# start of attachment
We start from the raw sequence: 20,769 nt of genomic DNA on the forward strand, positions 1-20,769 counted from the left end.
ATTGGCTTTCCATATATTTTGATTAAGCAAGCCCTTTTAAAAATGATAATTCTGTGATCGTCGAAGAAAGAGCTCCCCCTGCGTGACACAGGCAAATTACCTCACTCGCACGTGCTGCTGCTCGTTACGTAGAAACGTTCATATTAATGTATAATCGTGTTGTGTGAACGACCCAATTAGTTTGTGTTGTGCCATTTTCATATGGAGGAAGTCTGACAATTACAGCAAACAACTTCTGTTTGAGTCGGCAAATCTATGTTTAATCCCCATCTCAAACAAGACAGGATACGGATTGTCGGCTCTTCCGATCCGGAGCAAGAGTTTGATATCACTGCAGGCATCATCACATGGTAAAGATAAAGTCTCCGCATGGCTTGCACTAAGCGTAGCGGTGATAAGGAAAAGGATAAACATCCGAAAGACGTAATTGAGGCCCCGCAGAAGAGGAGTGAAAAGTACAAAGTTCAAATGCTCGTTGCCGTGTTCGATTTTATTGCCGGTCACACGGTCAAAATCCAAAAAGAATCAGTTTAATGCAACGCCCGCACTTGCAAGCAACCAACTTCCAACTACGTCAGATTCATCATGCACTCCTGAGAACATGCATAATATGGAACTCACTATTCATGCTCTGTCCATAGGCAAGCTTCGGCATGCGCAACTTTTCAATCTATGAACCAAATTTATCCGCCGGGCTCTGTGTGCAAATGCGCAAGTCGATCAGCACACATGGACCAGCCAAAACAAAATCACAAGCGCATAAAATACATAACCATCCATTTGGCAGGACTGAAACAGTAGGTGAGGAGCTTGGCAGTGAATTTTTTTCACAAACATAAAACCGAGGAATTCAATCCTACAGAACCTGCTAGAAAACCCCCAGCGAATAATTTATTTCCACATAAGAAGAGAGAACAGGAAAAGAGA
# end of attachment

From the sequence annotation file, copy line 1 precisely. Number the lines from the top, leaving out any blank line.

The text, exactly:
We start from the raw sequence: 20,769 nt of genomic DNA on the forward strand, positions 1-20,769 counted from the left end.